The Painted Ceiling

Posted on by Lacey Trotman.

By Trevor Coombs, Documentation Assistant, Fine Art

Have you ever attended a full council meeting at City Hall?

Perhaps as a member of the public interested in one of the agenda items, or maybe you are a council officer doing your job, or a councillor?

During a lull in proceedings, you look up and see a ceiling full of sails and ships surrounded by a border of buildings, some iconic and recognisable – such as St Mary Redcliff Church, Cabot Tower (also visible through the council chamber windows) and the harbour cranes – others seemingly imagined, or maybe they were demolished years ago.

In the middle of the ceiling is the city’s coat of arms urging past and present generations towards virtue and industry. But who are the four corner figures in arch-shaped frames with unicorns perched above?

You tilt your head to make out their titles, Navigation, Industry, Enterprise, Wisdom, four personifications of this merchant and maritime city – and then you realise your agenda item is up next, or a decision needs to be minuted, or your opposite number in the debate has stopped talking, and you are brought back down to earth.

Original design for the Bristol council chamber ceiling, by John Armstrong. Tempera and chalk on paper (K6059)

Original design for the Bristol council chamber ceiling, by John Armstrong. Tempera and chalk on paper (K6059)

In 1953, the artist John Armstrong (1893-1973) was commissioned by the Edwin Austin Abbey Memorial Trust, a charity dedicated to mural painting, to design and paint the council chamber ceiling for the new Bristol Council House (as it was then known).

Another artist, Thomas Monnington (1902-1976), was commissioned by the same trust to paint the ceiling of the conference hall. Monnington created an abstract, geometric pattern inspired by the atomic age, a design suggestive of radiating beams and spinning electrons, and painted it directly onto the conference hall ceiling (see featured image).

Armstrong chose to visualize Bristol’s maritime, industrial and architectural history up to the present day. Between them, the two artists captured the past, present and future.

John Armstrong, who had just turned sixty when he commenced the commission, knew that the physical strain of painting a 60 x 30 foot design onto a ceiling would be too much for him, and decided to work on ten large canvas strips each measuring 6 x 30 feet.

This work was undertaken in the basement of the Passmore Edwards Gallery, Newlyn, near to where he lived in Lamorna, Cornwall. The canvases were held on rollers while they were painted, and by moving them up and down he was able to work on up to three at a time.

He employed an assistant, twenty-two year-old art college graduate Mary Collett, who painted most of the sails and some of the buildings.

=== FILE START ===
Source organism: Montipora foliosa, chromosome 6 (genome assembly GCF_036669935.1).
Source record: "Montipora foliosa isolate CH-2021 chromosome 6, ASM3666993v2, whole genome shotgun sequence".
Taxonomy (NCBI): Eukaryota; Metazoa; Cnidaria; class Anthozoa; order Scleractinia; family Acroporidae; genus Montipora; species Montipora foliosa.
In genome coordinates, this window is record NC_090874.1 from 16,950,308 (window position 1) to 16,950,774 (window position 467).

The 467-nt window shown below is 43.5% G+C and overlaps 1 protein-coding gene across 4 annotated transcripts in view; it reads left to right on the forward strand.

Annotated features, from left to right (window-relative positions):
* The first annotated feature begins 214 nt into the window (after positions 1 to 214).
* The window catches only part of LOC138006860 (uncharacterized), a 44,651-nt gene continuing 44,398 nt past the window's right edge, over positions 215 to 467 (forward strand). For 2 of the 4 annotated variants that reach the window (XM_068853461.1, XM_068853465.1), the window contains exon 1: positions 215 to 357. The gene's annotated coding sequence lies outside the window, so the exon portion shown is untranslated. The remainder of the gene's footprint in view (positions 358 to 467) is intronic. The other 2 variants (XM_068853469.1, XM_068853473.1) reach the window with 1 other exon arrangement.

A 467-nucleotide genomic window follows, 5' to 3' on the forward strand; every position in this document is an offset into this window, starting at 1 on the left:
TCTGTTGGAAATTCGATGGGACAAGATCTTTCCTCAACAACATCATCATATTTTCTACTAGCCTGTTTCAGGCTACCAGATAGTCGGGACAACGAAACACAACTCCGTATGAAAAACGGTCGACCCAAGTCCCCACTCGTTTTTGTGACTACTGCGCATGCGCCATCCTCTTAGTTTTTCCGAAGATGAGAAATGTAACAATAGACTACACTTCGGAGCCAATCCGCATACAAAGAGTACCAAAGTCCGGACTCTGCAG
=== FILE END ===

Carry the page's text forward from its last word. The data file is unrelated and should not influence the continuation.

The transfer of the tempera and chalk design into paint took ten months to complete. The sections were then affixed to the bare plaster ceiling of the council chamber with an adhesive of white lead and gold size, the joins painted out and a gold trim placed around its edge.

When the building was officially opened by the Queen on 17 April 1956, The Times called it one of the most extensive and ambitious modern English examples of the particular form of mural painting [and] a symbolic tribute to Bristol’s greatness as a port and a city.

A picture of Mary Collett and Annette Armstrong, seen in the middle, with the artist’s daughter and members of Mary Collett’s family under the iconic ceiling painting.

Mary Collett and Annette Armstrong, seen in the middle, with the artist’s daughter and members of Mary Collett’s family (reproduced with the kind permission Cathy Sayers, Mary Collett and the Armstrong family)

In September, 2016, the artist’s widow, Annette Armstrong and also John Armstrong’s original assistant, Mary Collett, came to Bristol to be interviewed and filmed in the council chamber, where they talked about the ceiling mural.

‘Icarus’ by John Armstrong

‘Icarus’ by John Armstrong (1940). Tempera on panel (K5049)

The film, which accompanies a touring exhibition, has just been released and can be seen on YouTube. It lasts 15 minutes and the section filmed in the council chamber commences at 9 minutes 40 seconds.


In 2004, Bristol Museum & Art Gallery purchased the original design for the ceiling (object number K6059), and this is featured in the film. John Armstrong’s artistic output ranged widely across figurative and abstract painting, stage and film sets and costume design,
commercial art, advertising and murals for public and private buildings.

Apart from the stage and film works, Bristol owns examples of each, some of which are also featured in the film. Others can be seen on Collections Online.


  • Feature image – Original design for the Bristol conference hall ceiling, by Thomas Monnington. Watercolour on paper (K6259)

Leave a Reply

Your email address will not be published.